Director Ted Melfi teamed up with a brilliant cast to bring a fascinating true story to the big screen with Atlanta-filmed “Hidden Figures.” His latest locally shot project couldn’t be more different: a series of decidedly quirky ads for the Atlanta-based Havertys furniture company.
Themed “Havertys Can Make Your Home Look Perfect, Even When Life Isn’t,” the campaign conceived by the Unbound agency showcases furniture in a uniquely memorable way. You know how furniture ads usually show people lounging all glamorously on pristine divans or enjoying the perfect meal in their serene dining room?
Well, check out this clip dubbed “Raccoon” for a very different approach:
“It’s original,” Melfi mused during an interview this week. “Furniture is something we don’t think about, but it’s part of the fabric of the family.”
The spots, which launched this week, were filmed here in March.
“I love things that are grounded in reality,” said Melfi, who was drawn to the genuine feel of the campaign. “It’s not trying to make you laugh, it’s not trying to be precious. It’s trying to be honest.”
In the clip above, a mom and daughter show off their furniture’s durability by standing on it – with good reason. They’re trying to help dad wrangle a raccoon in the attic above. It’s funny without being completely over the top.
“It takes a lot of courage,” to launch spots like these, Melfi said. “Ultimately it makes you remember Havertys.”
“Hidden Figures,” starring Octavia Spencer, Taraji P. Henson and Janelle Monae as the brilliant NASA employees whose flawless command of complex math and engineering put astronaut John Glenn into space, was nominated for a best-picture Academy Award and Spencer earned a nomination for best supporting actress.
“I fell in love with Atlanta,” Melfi said of his time here working on the extraordinary film, based on the nonfiction book by Margot Lee Shetterly. “It’s like down home and honest and hard working all at once. We had such a great time shooting there. Everyone made us feel so welcome.”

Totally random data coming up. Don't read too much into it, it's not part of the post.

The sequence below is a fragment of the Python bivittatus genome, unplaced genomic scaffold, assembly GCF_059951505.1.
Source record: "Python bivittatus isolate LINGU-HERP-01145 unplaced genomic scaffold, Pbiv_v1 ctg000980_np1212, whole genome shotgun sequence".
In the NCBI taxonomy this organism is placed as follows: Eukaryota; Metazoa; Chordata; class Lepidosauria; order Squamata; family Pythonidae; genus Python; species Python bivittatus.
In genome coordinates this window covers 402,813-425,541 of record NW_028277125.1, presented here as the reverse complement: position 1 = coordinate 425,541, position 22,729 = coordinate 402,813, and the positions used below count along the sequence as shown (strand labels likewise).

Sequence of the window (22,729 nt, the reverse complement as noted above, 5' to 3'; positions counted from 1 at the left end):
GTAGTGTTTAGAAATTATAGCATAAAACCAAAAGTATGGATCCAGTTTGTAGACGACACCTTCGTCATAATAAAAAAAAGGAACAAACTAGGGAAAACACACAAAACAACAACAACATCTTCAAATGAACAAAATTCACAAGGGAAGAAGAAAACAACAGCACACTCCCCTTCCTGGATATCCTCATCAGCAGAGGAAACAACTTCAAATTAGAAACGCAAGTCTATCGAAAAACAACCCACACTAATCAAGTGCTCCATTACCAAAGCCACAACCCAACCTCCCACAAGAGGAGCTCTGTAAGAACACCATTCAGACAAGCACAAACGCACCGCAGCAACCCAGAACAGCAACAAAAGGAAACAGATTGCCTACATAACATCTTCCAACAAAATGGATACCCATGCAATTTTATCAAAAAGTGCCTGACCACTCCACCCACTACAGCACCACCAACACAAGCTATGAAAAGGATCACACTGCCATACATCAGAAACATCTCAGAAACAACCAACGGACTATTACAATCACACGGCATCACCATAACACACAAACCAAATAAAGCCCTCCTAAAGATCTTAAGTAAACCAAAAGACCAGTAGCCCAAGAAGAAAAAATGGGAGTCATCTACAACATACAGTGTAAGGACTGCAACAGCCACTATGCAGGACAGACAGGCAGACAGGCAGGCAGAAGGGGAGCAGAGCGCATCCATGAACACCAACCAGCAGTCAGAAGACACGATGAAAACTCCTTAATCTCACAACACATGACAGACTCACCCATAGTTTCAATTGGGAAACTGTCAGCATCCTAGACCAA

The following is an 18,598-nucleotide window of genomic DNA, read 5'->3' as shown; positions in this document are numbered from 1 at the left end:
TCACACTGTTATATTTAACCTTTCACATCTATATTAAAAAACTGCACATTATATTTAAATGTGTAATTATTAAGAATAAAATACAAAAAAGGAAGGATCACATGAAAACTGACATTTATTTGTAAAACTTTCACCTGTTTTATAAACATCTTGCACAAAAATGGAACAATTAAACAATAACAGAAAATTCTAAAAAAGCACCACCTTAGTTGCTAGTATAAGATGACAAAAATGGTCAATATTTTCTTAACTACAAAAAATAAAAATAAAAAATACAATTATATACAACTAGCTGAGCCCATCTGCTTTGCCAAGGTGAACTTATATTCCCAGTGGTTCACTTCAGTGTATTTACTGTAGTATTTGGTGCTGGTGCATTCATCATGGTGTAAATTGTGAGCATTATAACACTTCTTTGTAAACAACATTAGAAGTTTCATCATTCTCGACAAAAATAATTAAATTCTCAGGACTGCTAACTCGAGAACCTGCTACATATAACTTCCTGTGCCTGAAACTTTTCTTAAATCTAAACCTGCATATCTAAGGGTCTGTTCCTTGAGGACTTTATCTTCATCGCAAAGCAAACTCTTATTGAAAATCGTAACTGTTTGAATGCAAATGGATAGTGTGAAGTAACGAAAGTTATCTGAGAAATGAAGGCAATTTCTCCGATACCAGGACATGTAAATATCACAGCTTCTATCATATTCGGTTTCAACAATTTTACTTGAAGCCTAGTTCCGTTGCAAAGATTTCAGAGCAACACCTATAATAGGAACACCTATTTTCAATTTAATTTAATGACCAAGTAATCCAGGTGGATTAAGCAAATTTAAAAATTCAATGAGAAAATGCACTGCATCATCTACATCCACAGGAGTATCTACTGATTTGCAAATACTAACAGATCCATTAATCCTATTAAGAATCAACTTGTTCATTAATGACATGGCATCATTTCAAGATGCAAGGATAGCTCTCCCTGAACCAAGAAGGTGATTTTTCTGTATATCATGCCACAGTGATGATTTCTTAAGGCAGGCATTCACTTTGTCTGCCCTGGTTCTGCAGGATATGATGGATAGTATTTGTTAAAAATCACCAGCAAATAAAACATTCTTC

The movie not only triumphed at the box office but also became a cultural phenomenon as audiences packed theaters across the nation to learn about the crucial role Katherine Johnson and the late Mary Jackson and Dorothy Vaughan played in NASA’s early missions.
Johnson is among the honorees to receive honorary doctoral degrees at Clark Atlanta University’s May 22 commencement exercises.
Melfi has been gratified by the overwhelming reception.
“You never know when something’s going to strike a chord,” he said. “When we started the movie we knew the story was special. We knew we had to tell it but we didn’t know if anyone would care. The fact that it’s resonated so deeply is a blessing.”
Like most of us, Melfi was unaware of the story portrayed in the movie.
“I was like everyone else – I didn’t know about it,” he said. “It’s pretty amazing, all the stories that have been buried in history. We need these movies.”
“Hidden Figures” filmed at locations including downtown Canton, East Point, the now-demolished state archives building, Morehouse College and the Lockheed Martin plant in Marietta.
“I really loved filming at Lockheed Martin,” he said. “Those guys are phenomenal. No one had ever filmed a movie there before. They were enthralled with the subject matter and they willed it to happen.”
He’s currently out west filming “El Camino Christmas” but hopes to get back to Atlanta soon. Not only was he impressed with the local industry work force and diverse filming locations, but he made his way to the restaurant seemingly on every visiting celeb’s bucket list.
“I had the best pizza I’ve ever had in my life,” he said. (He didn’t even have to name it; we correctly guessed he was talking about Antico).
“I’m from New York and I’ve had pizza all over the world,” he said. “I have dreams about it.”